Measuring Soil Water Content and Electrical Conductivity Under High Salinity Conditions Using a Novel TDR Method


Dr. Xiufu Shuai



3/1/2010 – 2/28/2011


Salt accumulation from irrigation is a significant and growing problem on many agricultural lands. The efficient operation of an irrigation system relies on, among other factors, the correct reading of soil water content, which is currently an imperfect process especially in high-salinity soils. WRRC Research Associate Dr. Xiufu Shuai worked on the development of a new approach to measure water content based on the time domain reflectometry processes.

Problem and Research Objectives:

Approximately one-third of the developed agricultural land in arid and semi-arid regions reflect some degree of salt accumulation, while more than 25% of the 47 million acres of irrigated agricultural land within the U.S. is affected by salinity (Allison 1964, Tanji 1990). Determining the accurate measurement of soil water content and electric conductivity (EC) in highly saline soils can improve the practical operation of irrigation systems, guide the installation of drainage systems, and provide fundamental information for establishing and validating the algorithm of microwave remote sensing of soil moisture. However, the widely used nondestructive in-situ method, time domain reflectometry (TDR), failed to work under high salinity condition. Feng et al. (1999) proposed an alternative inverse analysis method to analyze the data from the TDR measurements in the frequency domain. They developed a model, the scatter function of a multi-section transmission line, which can theoretically be applied to any salinity condition. This theoretical model estimates the dielectric permittivity (DP), which is then converted to soil water content by calibration. However, there was no published material that specifically explores using the inverse analysis method under high salinity conditions.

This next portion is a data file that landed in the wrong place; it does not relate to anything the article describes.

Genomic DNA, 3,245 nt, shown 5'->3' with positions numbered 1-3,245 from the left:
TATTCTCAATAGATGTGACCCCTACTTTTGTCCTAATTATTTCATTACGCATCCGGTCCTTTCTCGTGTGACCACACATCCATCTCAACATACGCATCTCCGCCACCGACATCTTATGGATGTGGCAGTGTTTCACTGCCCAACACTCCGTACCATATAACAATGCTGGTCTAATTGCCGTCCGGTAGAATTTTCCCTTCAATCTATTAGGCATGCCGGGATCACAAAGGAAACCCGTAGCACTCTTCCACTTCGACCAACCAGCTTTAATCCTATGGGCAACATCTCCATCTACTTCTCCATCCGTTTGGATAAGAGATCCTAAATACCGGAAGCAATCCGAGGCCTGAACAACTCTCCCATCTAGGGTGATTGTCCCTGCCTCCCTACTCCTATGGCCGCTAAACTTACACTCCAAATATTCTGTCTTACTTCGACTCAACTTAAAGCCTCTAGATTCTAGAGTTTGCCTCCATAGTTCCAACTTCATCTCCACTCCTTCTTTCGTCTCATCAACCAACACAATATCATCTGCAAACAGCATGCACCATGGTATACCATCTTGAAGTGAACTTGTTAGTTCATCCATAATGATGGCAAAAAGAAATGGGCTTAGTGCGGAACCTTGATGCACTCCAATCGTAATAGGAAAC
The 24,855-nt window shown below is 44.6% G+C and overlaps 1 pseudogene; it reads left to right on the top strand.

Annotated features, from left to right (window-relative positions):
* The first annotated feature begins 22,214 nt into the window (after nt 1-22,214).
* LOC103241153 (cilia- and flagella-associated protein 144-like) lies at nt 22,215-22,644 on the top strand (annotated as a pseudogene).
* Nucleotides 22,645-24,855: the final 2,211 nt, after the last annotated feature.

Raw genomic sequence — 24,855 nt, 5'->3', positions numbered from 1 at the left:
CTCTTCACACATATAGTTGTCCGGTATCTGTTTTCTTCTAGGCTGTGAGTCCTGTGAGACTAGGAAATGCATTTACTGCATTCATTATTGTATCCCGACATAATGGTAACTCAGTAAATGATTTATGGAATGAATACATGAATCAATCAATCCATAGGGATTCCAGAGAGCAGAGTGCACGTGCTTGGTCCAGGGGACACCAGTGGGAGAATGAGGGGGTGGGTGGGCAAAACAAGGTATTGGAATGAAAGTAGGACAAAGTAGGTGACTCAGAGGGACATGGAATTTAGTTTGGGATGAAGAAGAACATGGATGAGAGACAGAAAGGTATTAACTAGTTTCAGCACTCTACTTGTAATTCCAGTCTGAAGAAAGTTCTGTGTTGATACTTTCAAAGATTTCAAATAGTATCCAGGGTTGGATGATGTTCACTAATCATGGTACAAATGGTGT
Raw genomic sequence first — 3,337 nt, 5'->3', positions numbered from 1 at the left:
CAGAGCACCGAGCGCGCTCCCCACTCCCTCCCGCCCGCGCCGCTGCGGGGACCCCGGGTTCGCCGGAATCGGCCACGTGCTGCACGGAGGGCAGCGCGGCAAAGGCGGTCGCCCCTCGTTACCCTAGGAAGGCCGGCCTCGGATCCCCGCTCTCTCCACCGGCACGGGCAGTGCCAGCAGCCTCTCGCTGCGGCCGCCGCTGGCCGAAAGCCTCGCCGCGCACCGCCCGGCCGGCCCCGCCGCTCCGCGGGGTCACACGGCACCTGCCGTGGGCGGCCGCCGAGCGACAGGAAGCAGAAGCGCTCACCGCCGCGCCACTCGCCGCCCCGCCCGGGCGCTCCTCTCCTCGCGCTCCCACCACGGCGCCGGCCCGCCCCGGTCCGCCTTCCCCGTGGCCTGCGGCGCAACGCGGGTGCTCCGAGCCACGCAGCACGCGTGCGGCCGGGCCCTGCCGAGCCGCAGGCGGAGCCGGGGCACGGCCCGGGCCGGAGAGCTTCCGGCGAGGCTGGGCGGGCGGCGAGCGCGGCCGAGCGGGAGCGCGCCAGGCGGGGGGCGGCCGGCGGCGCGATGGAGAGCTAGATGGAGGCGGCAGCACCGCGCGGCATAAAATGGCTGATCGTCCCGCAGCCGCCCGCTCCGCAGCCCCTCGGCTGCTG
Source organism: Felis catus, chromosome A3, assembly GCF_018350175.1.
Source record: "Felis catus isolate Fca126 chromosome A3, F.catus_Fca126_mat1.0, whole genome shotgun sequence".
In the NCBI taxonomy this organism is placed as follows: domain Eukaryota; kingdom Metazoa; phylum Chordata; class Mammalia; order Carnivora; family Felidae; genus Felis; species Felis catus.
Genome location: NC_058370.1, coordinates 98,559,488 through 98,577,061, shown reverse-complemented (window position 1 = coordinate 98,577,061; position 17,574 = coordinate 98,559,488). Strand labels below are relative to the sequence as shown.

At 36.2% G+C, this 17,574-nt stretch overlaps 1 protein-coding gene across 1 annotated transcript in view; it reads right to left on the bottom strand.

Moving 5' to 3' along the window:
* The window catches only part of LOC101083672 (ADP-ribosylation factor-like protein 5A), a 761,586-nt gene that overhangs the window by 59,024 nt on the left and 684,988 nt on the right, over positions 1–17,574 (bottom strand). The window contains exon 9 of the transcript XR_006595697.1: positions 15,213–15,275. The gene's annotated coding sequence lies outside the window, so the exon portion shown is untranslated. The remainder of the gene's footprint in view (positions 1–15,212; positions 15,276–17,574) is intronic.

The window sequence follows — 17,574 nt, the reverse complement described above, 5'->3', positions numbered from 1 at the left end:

The following were the objectives of this research study:

1. Applying the inverse analysis method proposed by Feng et al. (1999) to measure soil water content and EC under highly saline conditions.

2. Examining the accuracy and upper limit of measurability by the inverse analysis method using commercial probes.

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